At venues in and around Newbury, Jemima Brown’s Peace Camp project celebrates the women of the Greenham Common peace camp. This exhibition at West Berkshire Museum, along with satellite exhibits around the town, marks the 40th Anniversary of the arrival in 1981 of the peace camp at Greenham Common. We are thrilled to be one of the venues hosting some of Jemima’s work during the trail.
In 2011 on the 30th anniversary of the anti-nuclear protests at Greenham Common, the artist embarked upon a body of work in sculpture and installation depicting the women of the peace camp. The sculptures, made at approximately 1/3 life size, fuse figurative portraits with found objects – thermos flasks, hurricane lamps and camping stoves, standing in for body parts.
In 2021, she explores in the work, childhood memories of being at the periphery of the Greenham protest and contemplates its significance in turbulent times 40 years on.
Considering the global picture, it is timely to note the direction of travel for the proliferation of nuclear weapons, whilst the 2021 Police, Crime, Sentencing and Courts Bill points to the parlous state of the right to protest. Now is perhaps a particularly good moment to recall the events at Greenham Common 40 years ago.West Berkshire Museum, Newbury
Ground Floor – 18 August 2021 to 30 April 2022
Gallery 5 – 24 September 2021 to 30 April 2022.
Additional art works can be found at:
Old Chapel Textile Centre – 17 August to 30 November 2021
Corn Exchange – 18 August to 15 October 2021
Empire Café – 20 August to 15 October 2021
Honesty at The Base – 2 September to 30 November 2021
Newbury Library – 2 September to 30 November
Greenham Control Tower – 4 September to 28 November
Runway Gallery, The Base – 15 October to 30 November.
FREE ENTRY – the Runway Gallery is open 8am until 5pm Monday to Sunday.
About the artist
Born in Oxford in 1971, Jemima Brown has been practising as a visual artist since receiving an MA in Fine Art from Chelsea College of Art in 1995 and is now based near Margate on the South-East coast.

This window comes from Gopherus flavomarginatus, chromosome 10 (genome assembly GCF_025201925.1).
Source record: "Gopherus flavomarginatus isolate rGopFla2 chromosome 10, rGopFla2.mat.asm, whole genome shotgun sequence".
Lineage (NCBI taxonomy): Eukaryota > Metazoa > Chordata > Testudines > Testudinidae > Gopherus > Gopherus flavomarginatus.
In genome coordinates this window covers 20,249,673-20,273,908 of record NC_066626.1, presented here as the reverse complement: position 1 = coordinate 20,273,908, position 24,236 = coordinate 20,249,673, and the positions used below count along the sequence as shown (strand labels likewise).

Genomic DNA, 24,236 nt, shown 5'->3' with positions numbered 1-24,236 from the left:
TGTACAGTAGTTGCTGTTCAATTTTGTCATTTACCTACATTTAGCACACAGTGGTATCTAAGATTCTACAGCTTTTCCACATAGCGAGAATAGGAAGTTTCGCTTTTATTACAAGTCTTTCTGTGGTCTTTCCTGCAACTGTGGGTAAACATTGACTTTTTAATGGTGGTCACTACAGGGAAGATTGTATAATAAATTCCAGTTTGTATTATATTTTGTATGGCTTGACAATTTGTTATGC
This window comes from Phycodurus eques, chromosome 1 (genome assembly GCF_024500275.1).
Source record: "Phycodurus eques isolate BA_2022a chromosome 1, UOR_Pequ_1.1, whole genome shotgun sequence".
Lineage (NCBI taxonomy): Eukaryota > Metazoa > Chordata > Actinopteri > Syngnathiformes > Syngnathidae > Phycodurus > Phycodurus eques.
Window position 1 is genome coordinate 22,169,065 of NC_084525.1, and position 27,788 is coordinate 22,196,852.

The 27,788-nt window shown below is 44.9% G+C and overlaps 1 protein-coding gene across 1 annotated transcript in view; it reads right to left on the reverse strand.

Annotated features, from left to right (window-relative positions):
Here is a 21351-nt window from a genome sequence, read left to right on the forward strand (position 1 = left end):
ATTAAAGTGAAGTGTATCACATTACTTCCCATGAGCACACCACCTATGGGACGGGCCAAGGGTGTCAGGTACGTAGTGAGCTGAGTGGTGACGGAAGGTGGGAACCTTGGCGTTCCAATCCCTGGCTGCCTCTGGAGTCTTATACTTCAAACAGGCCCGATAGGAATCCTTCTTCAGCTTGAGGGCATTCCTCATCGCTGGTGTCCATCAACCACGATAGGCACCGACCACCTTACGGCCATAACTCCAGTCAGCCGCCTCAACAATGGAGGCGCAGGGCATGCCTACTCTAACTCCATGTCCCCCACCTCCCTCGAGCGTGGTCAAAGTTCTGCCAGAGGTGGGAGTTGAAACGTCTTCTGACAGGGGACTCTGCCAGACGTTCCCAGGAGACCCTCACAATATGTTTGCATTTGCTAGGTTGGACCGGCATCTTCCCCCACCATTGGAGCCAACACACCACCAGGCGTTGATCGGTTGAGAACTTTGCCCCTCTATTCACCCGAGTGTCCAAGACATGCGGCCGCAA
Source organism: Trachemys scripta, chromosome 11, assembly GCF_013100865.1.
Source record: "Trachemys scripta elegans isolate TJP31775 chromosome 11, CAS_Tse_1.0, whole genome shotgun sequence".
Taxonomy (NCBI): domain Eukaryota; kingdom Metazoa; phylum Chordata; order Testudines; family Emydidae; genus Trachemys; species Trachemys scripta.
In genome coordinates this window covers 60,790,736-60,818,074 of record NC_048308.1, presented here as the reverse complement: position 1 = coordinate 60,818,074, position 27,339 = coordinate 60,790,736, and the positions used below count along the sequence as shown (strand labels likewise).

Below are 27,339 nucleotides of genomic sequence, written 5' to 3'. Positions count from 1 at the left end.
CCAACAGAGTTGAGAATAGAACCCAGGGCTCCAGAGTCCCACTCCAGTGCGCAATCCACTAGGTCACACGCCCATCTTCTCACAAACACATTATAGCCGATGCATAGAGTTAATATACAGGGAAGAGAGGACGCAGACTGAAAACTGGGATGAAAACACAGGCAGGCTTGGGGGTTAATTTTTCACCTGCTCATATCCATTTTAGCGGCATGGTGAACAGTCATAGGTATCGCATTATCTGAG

Past awards include a Fulbright Scholarship as a guest of the Graduate Program at University of California Los Angeles and the Cocheme Fellowship at University of the Arts, London. In 2011, she received the Mark Tanner Sculpture Award at Standpoint Gallery in London. Recent projects include ‘The Great Indoors’ in 2019, at Sidney Cooper Gallery at Canterbury Christ Church University in Canterbury.
This project has been generously supported using public funding by the National Lottery through Arts Council England.
The Women Who Took On The British Government’s Nuclear Programme
In 1981 a group of women, angered by the decision to site cruise missiles (guided nuclear missiles) in the UK, organised a protest march from Cardiff, Wales to Greenham Common Air Base near Newbury in Berkshire. Here they set up what became known as the Greenham Common Women’s Peace Camp.
Between 1981 and 1983 the protesters attempted to disrupt construction work at the base. Their methods included blockading the base and cutting down parts of the fence. In December 1982 more than 30,000 women gathered at Greenham to join hands around the base at the ‘Embrace the Base’ event.
espite the efforts of the protesters, in November 1983 the first cruise missiles arrived at Greenham. However, protests continued throughout the rest of the 1980s. Many women faced court cases, fines and sometimes imprisonment for their actions. Newbury District Council tried many times to close the camp by evicting protesters but were unsuccessful. The numbers of women at the camp dwindled over time but it remained standing.
In 1987 US President Ronald Reagan and Soviet President Mikhail Gorbachev signed the Intermediate-range Nuclear Forces (INF) Treaty, which paved the way for the removal of cruise missiles from Greenham. Between 1989 and 1991 all the missiles sited at Greenham were removed. The United States Air Force left the base in 1992 and were soon followed by their British counterparts. The Peace Camp remained as a continuing protest against nuclear weapons and the last of the Greenham women left the base in September 2000, 19 years after they’d first arrived.
Today Greenham no longer belongs to the military. Part of it is a business park and the rest is common land.